Scott Frantz is about to enter the NFL and join a very small list of out gay men in the history big-time pro sports. Yet exactly what his journey will look like, where it will take him, and how long it will last, no one can predict today.

The now-former Kansas State Wildcats offensive tackle came out publicly as gay in 2017 and rocked the college-football landscape. Here was a starter… at a big-time program… coming out as gay… in the middle of Kansas. His coach was 78. It was, if you believe some fear-mongers in both sports and the LGBTQ community, a recipe for disaster.

Instead, his team and his coach — the legendary Bill Snyder — embraced Frantz for all of who he was, as we have seen time and time again with gay athletes in college sports. Together the Wildcats went about their business. The team was a combined 21-17 with two bowl appearances after Frantz came out. In 2019 they were picked to finish ninth of 10 teams in the conference; They finished fourth.

Now Frantz is poised to be selected in the NFL Draft later this spring as only the second publicly out gay athlete to be drafted, and he has a real chance to be the first out gay athlete on an NFL regular-season roster this fall.

What are people saying about Frantz’s chances of being drafted?

Predicting whether or not a player like Frantz will be drafted in one of the seven rounds of the 2020 NFL Draft is incredibly difficult. All it takes is one team to want him. Given some early projections we can start to take a guess.

“As a prospect, he’s a Day Three player, so the fourth round or later,” SB Nation’s NFL Draft expert Dan Kadar told Outsports. “He has a strong upper body, which he uses to control defenders at the line of scrimmage. When he’s playing with good leverage, he can use that strength to jerk opponents around and either open a hole or open up the edge.”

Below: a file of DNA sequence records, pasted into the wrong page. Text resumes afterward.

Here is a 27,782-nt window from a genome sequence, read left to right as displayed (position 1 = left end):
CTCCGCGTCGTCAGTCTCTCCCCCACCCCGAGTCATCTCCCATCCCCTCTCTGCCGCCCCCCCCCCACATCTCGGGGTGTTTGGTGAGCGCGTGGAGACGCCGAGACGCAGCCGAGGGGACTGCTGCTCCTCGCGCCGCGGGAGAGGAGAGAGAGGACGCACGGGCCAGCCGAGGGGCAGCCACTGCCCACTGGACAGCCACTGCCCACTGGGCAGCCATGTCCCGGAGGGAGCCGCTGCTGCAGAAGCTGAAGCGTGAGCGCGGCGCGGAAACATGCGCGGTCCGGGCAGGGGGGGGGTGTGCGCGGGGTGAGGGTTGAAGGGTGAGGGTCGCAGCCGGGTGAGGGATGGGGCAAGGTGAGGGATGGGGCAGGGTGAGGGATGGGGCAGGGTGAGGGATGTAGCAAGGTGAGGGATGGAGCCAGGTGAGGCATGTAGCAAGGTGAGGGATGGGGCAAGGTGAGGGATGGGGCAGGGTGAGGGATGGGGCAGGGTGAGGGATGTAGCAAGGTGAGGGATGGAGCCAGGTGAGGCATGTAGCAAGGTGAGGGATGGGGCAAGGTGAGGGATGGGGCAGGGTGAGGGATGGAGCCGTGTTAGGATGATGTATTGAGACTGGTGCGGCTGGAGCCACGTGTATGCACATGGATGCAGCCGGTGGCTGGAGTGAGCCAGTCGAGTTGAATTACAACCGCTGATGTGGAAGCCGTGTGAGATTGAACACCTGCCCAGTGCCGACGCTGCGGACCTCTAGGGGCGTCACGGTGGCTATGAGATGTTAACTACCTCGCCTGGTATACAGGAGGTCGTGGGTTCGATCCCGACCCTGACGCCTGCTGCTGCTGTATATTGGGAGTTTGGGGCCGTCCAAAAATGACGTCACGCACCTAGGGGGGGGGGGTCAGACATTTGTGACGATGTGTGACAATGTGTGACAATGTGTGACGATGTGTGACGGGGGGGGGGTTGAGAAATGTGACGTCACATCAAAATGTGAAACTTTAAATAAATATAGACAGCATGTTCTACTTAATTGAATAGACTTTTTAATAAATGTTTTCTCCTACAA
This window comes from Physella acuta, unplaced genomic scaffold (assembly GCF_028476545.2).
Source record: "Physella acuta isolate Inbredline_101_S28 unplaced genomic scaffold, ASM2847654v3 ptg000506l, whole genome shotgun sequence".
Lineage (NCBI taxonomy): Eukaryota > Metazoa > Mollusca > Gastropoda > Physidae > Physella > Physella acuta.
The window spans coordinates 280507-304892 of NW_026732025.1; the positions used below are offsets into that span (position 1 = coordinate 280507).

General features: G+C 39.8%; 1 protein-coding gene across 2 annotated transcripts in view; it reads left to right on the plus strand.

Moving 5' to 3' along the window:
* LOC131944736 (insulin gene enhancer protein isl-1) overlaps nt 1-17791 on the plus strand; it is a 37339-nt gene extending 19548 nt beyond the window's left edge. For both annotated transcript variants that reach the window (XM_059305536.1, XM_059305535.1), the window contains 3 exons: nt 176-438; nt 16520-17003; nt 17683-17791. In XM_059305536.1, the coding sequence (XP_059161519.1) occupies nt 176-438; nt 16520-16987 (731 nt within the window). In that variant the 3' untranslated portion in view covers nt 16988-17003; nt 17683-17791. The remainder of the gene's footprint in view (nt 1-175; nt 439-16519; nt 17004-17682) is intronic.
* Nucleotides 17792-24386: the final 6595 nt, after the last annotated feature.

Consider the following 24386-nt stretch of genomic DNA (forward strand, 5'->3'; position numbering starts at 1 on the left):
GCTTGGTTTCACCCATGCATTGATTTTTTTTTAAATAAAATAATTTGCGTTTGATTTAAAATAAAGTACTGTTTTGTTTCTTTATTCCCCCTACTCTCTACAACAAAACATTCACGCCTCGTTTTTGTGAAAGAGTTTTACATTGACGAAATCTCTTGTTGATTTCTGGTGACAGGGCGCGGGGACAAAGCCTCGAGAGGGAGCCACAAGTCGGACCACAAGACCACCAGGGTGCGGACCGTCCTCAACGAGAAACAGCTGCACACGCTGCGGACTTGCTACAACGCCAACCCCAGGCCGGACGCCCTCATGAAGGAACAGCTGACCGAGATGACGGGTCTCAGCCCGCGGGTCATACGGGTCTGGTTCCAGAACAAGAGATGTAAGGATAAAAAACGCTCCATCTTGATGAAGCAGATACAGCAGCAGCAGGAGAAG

Walter Cherepinsky, another NFL Draft analyst, says Frantz is the No. 34 OT prospect in the Draft, and he predicts he’ll get picked in the sixth round or later, if at all. (Some of the players in front of Frantz, as listed by Cherepinsky, are not seniors and will be returning to college next year.)

Dan Schmelzer of NFLMocks, picked Frantz to go in the sixth round to the Miami Dolphins, predicting he could make a transition to guard in the NFL. “Frantz gets off of the ball quickly and shows extremely strong hands. He is a smart and experienced player who could be a real value selection late in the 2020 NFL Draft.”

All of these people consider him a “Day Three player,” which certainly doesn’t guarantee he’ll be drafted. And even if he is, players drafted in the fourth to seventh rounds of the NFL Draft have no clear path to an NFL regular-season roster.

Michael Sam was drafted late in the seventh round and never played a regular-season down in the league. Of course there are many other athletes — notably Terrell Davis and Tom Brady — who were drafted in the late rounds and are or will be in the Hall Of Fame.

Ryan O’Callaghan, the offensive tackle who came out publicly after he retired, was drafted by the New England Patriots in the fifth round and spent six seasons in the league before retiring due to injury.

The point: The future, including the draft stock, for athletes like Frantz isn’t clear. It depends on individual teams’ depth charts, playbooks, coaching preferences, preseason performance and a host of other issues.

Will Frantz being gay affect him in the NFL Draft?

People will naturally look at the drafting of Michael Sam — despite the obvious differences between the two players — for comparison. I have written at length about how Sam’s draft position (seventh round, #247 overall) was likely affected by his coming out. Yet a couple of things jump out as different between the two.

First, Sam was in the 2014 NFL Draft. That was six years ago. Times have changed. The percentage of Americans supporting same-sex marriage has gone from 66% to 73% last year, according to Gallup. While a shift of only seven percent, that is still a dramatically significant change. Even in Texas — home of the Dallas Cowboys and Houston Texansnearly two-thirds of the people there oppose discrimination based on sexual orientation.

Gay Americans face a substantially more accepting world in 2020 than they did in 2014.

Second, and maybe more importantly, Sam came out publicly a few months before the NFL Draft. With Frantz coming out publicly in the summer of 2017, he has had three full NCAA seasons playing on the line of a Big 12 team as an out gay man. In addition, he’s done it in the middle of a Red State — Kansas — where Mitt Romney and Donald Trump each won the state by over 20 points. He’s shown… whom he loves doesn’t matter to even the most conservative fanbase.